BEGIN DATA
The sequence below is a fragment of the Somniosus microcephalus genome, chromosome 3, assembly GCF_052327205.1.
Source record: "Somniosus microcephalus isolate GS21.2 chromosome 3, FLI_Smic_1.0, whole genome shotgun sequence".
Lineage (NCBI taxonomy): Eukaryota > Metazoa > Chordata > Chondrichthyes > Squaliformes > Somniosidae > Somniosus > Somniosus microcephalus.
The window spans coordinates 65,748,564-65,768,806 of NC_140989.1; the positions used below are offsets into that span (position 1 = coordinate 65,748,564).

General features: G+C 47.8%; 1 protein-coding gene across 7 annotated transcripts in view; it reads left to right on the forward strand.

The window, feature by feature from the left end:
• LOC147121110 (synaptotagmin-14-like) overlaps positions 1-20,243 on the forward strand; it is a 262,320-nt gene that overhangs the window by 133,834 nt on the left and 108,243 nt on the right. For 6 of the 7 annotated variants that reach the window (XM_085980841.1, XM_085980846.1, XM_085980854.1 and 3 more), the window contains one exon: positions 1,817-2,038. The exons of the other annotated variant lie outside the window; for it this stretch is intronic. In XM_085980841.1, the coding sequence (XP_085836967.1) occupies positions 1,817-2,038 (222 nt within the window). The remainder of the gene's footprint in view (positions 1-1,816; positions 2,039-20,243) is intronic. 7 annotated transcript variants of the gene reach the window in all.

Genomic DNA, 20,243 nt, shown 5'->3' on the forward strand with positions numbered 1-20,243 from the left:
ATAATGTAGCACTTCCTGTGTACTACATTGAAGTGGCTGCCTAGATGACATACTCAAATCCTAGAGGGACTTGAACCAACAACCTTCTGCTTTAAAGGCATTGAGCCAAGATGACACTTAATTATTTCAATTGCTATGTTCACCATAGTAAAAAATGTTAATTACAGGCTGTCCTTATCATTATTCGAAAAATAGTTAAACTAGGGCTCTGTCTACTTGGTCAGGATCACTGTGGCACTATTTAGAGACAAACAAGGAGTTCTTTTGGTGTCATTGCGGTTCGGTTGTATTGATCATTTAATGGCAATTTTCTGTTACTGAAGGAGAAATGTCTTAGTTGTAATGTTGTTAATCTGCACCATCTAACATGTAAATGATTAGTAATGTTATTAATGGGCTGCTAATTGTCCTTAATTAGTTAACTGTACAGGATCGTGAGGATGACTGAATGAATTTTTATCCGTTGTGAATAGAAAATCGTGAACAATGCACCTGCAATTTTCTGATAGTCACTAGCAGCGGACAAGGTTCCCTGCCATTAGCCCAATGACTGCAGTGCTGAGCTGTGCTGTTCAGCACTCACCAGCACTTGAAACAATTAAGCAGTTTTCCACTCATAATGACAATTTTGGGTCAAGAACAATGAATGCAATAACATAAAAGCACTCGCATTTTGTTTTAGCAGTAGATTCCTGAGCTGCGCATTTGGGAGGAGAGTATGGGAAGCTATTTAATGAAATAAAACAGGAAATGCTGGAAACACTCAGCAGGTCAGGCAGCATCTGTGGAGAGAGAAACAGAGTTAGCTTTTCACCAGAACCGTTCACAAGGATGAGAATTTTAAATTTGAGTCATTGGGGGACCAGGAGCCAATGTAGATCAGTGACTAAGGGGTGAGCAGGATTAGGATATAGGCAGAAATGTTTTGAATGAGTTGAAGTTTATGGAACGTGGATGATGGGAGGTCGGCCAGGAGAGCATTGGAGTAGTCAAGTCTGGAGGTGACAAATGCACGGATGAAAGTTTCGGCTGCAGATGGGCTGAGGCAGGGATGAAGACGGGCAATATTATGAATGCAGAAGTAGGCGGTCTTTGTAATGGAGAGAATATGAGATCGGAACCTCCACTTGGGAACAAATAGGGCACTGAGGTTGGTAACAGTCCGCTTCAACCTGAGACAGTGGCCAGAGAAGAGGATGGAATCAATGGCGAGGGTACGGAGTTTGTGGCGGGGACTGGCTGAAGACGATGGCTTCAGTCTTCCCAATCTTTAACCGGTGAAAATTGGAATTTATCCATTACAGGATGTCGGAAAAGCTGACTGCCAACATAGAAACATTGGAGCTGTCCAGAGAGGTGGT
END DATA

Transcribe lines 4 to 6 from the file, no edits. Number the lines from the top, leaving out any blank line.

The window spans coordinates 65,748,564-65,768,806 of NC_140989.1; the positions used below are offsets into that span (position 1 = coordinate 65,748,564).

General features: G+C 47.8%; 1 protein-coding gene across 7 annotated transcripts in view; it reads left to right on the forward strand.

The window, feature by feature from the left end: